9.11.2010

it is so time to be over 9.11

Enough about September 11.

Not for those who lost loved ones that day. Not for those who suffered serious trauma and need to mark the anniversary for emotional and spiritual reasons. That's a personal matter.

But for the US. For the world. Enough already.

On September 11, 2001, the people of the United States got a small taste of the terror and pain that so much of the world has lived with for so long, and continues to live with. The people of the United States got a small sample of what their own country has done to dozens of nation-states over decades and centuries of its history. That includes "its own people," as some are so fond of saying.

There are, and may always be, very real and unanswered questions about why the several official stories of what happened that day make absolutely no sense. (If you think "conspiracy theorists" are nuts, you should hear what the government says!) If you are interested in my thoughts and feelings about that, these posts might be a good start: part one, part two, part three, part four. See comments in those posts for more links. The search for truth should never end.

But as some kind of iconic day of remembrance, some touchstone of world history, September 11 is a teardrop in an ocean.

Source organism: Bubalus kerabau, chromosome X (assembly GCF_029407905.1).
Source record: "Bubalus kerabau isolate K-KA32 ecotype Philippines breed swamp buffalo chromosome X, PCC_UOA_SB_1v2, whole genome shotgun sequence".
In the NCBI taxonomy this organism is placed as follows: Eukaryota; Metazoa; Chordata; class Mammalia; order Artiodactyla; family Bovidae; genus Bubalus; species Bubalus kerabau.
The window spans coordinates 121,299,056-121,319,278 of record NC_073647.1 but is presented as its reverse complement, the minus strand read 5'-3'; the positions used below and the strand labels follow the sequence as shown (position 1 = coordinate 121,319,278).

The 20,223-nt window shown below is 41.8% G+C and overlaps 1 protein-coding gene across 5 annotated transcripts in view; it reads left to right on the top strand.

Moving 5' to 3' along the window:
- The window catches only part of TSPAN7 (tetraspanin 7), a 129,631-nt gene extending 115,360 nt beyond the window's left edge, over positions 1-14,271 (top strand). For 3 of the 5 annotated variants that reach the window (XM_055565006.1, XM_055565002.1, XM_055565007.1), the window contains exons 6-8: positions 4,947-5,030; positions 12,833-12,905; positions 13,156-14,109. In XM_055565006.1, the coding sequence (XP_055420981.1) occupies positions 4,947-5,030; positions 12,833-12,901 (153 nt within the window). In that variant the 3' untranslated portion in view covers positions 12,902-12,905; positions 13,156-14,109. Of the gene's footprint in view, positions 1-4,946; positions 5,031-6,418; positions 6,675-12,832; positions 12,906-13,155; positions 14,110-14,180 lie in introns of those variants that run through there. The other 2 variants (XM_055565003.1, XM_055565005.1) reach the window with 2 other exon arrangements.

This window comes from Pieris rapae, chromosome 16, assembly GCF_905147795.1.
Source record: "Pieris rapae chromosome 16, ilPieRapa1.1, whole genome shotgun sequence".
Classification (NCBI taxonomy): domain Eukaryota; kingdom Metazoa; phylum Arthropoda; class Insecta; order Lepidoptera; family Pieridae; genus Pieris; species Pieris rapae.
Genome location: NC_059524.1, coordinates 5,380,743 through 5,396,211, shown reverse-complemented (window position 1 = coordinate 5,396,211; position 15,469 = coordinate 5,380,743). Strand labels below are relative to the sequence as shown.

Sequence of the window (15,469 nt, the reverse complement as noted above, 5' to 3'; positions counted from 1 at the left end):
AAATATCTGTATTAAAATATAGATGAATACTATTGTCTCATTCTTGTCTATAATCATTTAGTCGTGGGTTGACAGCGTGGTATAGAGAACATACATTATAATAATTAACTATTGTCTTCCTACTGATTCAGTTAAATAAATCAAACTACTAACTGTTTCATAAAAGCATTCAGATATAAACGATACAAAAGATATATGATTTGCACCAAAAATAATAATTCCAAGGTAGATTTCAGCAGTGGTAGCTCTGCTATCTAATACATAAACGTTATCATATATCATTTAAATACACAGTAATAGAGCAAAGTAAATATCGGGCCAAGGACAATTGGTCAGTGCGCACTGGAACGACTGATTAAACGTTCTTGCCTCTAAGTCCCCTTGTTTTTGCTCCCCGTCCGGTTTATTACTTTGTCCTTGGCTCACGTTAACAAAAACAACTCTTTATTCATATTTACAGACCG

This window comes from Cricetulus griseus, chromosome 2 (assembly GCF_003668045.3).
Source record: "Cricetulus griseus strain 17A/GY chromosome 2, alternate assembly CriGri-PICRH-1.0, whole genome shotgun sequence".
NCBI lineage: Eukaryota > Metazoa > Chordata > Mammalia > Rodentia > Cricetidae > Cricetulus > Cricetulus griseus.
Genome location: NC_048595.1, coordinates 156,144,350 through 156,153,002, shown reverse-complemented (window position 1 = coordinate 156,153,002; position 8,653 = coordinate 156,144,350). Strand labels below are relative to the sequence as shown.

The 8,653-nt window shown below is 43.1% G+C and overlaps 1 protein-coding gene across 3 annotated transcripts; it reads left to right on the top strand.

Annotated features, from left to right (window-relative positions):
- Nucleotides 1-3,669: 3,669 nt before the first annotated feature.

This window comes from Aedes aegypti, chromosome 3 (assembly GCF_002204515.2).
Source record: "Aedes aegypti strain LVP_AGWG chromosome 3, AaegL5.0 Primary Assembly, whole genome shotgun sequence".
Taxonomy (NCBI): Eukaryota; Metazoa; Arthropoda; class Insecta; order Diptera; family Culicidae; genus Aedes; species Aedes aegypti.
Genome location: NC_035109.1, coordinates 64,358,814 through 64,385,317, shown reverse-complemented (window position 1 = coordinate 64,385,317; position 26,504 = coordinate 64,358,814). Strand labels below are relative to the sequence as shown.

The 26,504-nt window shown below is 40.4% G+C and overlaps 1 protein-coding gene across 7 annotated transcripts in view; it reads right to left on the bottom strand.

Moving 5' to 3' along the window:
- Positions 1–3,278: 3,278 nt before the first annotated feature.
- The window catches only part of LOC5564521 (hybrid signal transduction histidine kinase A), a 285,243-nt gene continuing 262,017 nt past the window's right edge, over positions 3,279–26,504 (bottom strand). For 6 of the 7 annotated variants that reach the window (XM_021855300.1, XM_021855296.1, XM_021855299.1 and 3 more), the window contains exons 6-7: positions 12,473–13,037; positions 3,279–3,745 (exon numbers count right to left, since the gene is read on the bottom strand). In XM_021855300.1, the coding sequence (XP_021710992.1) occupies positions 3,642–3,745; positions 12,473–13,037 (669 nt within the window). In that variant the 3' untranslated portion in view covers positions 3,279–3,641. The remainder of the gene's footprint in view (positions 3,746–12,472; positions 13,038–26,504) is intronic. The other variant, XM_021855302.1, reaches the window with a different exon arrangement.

September 11, 2001 was one day. About 3,000 people were killed.

The United States invaded Iraq seven years ago. About 100,000 Iraqis and 4,700 occupying troops have been killed.

And that's just Iraq. How about this list?

As a New Yorker, I lived through September 11 in a way many Americans did not. Not the way people working in the World Trade Center that day did, or the people on the planes. Not the firefighters and their families. Not my co-worker whose uncle was a window-washer, working the moment the plane hit. Or the classmate of my niece who left for school that sunny morning and never saw her parents again. Despite my good fortune, the memory of the event feels deep and personal to me. I understand the gravity of the day; I witnessed the aftermath.

But what business do I have publicly commemorating the day, nine years later? And even more so, what business do I have expecting the rest of the world to do so?

On September 11, 2001 the people of the United States learned that war isn't only something that happens in faraway places. Then their government - predictably, inevitably - used that lesson as an excuse to advance a police state at home, and conquest and occupation abroad.

It is a symbol of United States arrogance and Americentrism that the US government, the media and so many Americans continue to mark the day.

50 comments:

Kim_in_TO said...

Thanks for posting this. I've been disturbed at the "let's remember" Facebook status updates from some of my friends. Remember what? Remember a time before our civil liberties were routinely violated? A time when islamophobia was not ok? (I know - those things were happening well before 9/11, but not as widely or blatantly.)